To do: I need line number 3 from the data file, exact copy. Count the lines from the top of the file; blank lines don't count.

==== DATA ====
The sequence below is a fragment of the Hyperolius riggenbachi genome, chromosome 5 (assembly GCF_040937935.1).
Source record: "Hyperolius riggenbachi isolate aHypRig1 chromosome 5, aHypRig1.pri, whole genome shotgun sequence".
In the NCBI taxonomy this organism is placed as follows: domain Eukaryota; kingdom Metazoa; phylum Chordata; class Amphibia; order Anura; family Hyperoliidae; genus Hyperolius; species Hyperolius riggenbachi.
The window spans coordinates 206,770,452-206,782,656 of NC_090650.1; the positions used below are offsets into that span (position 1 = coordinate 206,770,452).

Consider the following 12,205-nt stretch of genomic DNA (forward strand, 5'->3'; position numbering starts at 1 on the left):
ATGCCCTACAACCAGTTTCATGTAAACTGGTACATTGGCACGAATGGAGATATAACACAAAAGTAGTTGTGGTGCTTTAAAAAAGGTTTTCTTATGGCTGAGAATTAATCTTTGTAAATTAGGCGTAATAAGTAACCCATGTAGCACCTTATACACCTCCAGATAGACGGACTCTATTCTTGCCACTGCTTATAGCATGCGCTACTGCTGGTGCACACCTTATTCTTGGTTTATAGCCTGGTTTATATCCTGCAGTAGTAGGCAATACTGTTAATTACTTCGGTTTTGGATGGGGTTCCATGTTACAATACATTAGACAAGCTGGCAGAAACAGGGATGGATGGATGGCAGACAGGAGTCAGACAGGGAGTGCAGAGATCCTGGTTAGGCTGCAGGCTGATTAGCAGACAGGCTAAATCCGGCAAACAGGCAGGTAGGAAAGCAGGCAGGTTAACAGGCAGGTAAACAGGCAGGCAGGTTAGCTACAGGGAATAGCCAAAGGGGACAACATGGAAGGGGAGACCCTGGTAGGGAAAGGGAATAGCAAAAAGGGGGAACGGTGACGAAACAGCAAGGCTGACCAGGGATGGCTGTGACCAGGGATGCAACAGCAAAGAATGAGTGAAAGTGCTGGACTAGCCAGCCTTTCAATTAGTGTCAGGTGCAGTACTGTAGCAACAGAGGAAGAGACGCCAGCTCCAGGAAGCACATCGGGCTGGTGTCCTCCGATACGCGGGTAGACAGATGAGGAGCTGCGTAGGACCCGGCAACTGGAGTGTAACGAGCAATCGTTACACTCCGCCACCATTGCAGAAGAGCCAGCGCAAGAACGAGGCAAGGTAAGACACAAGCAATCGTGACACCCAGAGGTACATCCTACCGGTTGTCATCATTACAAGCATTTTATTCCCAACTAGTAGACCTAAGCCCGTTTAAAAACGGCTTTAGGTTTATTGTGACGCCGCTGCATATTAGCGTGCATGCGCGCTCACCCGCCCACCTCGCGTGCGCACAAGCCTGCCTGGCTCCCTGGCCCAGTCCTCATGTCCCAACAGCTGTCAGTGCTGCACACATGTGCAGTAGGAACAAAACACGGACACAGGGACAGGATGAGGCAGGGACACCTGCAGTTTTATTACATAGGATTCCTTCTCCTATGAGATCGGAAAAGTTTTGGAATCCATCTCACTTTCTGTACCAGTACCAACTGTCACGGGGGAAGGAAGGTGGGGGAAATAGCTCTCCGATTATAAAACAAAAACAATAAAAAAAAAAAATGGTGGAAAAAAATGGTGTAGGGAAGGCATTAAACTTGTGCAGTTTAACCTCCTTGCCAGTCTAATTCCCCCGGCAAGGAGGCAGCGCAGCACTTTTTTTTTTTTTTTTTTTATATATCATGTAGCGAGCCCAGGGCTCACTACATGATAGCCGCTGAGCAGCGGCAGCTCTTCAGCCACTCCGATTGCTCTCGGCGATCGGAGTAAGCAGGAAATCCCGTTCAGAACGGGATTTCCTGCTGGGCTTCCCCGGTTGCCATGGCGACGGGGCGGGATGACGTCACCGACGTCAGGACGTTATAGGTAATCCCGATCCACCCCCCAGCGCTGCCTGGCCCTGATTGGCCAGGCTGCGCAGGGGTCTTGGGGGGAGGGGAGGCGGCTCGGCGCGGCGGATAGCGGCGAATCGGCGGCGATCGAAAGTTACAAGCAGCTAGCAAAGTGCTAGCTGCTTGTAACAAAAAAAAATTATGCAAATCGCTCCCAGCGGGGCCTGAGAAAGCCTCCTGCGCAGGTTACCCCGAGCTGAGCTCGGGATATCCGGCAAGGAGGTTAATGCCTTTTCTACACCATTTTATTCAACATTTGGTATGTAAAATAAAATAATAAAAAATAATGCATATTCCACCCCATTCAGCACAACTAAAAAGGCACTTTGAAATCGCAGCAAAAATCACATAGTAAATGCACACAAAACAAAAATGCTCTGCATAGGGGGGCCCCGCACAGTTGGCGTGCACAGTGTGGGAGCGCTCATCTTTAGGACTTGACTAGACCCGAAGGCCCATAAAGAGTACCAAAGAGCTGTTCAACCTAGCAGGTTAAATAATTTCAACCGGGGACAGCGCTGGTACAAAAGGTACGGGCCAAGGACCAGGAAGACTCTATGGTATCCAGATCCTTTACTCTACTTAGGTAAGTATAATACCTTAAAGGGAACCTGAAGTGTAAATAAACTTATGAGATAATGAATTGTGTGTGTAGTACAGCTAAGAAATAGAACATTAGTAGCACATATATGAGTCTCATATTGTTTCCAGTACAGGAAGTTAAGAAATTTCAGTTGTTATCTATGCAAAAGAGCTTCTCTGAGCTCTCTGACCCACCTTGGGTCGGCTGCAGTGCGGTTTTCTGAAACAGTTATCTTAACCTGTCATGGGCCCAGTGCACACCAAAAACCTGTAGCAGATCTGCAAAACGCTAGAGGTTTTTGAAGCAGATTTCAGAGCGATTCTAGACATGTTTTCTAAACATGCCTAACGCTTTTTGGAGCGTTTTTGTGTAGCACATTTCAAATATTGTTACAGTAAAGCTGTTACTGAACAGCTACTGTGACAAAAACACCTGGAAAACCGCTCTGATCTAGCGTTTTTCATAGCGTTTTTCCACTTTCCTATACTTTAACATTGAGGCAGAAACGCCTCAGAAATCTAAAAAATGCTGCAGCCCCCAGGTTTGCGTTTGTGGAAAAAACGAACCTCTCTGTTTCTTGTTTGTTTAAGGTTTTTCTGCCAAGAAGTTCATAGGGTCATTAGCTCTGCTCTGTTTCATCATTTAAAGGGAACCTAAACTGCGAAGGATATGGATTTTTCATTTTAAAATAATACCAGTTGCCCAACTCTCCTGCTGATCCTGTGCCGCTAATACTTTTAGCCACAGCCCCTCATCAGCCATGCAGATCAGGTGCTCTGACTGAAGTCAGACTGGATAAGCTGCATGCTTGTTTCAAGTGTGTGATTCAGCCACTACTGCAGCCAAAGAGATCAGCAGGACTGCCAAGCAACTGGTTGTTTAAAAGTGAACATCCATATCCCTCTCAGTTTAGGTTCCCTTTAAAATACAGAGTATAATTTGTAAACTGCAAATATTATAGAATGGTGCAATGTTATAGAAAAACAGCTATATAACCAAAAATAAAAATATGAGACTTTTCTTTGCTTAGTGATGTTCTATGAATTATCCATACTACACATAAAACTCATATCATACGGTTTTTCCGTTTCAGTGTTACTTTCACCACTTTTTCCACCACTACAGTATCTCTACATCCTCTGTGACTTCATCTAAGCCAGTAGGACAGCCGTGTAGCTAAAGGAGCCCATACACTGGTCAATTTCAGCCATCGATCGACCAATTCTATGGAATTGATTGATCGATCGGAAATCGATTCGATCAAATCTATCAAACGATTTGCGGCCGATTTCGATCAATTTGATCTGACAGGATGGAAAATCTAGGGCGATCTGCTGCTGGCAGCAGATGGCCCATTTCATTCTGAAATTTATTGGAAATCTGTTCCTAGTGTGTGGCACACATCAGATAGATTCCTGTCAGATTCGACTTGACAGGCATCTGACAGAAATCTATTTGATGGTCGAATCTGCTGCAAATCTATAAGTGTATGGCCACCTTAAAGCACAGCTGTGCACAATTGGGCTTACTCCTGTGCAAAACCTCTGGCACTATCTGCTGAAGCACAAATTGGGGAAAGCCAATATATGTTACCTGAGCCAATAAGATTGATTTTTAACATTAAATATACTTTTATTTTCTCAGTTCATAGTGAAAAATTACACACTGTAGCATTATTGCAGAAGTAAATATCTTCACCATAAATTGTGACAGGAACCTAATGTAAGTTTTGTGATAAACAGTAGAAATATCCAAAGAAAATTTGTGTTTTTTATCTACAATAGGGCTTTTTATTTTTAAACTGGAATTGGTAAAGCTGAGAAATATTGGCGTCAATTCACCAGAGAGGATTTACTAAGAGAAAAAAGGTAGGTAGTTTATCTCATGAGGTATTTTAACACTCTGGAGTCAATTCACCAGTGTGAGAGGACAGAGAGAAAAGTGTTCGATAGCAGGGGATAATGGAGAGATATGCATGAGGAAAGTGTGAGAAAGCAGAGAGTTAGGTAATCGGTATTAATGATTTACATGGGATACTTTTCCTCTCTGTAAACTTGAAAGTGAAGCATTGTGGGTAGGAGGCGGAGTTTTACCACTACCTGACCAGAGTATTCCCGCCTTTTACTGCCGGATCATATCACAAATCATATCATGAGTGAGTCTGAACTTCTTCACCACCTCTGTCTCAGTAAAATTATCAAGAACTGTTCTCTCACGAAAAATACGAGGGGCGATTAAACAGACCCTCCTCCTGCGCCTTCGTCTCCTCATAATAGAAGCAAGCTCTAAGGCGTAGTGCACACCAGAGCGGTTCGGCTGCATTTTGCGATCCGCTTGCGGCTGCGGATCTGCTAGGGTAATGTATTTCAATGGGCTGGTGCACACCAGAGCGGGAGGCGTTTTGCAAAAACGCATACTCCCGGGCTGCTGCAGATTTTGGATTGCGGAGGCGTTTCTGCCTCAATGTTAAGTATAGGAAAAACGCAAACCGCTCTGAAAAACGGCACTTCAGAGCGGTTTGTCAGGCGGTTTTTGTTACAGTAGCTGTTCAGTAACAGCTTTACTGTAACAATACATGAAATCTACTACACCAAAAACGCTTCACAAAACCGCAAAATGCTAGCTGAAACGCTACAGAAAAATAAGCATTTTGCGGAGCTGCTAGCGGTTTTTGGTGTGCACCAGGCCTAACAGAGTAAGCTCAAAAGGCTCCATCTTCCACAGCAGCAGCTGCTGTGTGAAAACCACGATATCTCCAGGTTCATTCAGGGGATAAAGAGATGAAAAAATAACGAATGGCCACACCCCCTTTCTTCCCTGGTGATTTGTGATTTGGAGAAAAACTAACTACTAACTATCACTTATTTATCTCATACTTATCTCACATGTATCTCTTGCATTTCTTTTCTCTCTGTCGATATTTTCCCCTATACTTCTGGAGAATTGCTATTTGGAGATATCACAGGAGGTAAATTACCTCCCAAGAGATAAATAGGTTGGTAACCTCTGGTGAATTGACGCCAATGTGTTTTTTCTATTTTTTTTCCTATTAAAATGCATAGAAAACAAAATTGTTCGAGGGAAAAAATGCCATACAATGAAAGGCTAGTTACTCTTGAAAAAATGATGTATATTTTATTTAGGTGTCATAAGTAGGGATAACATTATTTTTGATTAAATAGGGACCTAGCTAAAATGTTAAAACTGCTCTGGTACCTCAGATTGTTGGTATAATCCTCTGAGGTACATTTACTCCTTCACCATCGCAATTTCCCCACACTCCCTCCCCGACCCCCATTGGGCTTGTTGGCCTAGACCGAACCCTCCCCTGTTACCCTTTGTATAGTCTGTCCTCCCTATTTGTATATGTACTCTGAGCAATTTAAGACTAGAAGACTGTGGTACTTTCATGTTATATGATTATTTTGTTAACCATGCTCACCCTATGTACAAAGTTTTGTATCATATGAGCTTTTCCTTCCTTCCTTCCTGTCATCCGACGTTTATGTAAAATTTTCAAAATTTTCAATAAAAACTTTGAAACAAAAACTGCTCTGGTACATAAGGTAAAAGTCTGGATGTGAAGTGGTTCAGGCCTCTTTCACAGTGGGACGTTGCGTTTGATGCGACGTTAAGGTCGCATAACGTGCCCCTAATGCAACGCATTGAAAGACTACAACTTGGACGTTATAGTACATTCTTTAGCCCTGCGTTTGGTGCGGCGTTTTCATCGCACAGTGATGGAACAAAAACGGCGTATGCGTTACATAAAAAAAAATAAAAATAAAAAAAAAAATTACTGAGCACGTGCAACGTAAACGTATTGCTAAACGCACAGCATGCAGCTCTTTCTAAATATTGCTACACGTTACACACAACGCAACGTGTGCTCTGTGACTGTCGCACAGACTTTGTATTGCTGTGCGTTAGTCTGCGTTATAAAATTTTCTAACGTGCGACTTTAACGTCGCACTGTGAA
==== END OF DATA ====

In the NCBI taxonomy this organism is placed as follows: domain Eukaryota; kingdom Metazoa; phylum Chordata; class Amphibia; order Anura; family Hyperoliidae; genus Hyperolius; species Hyperolius riggenbachi.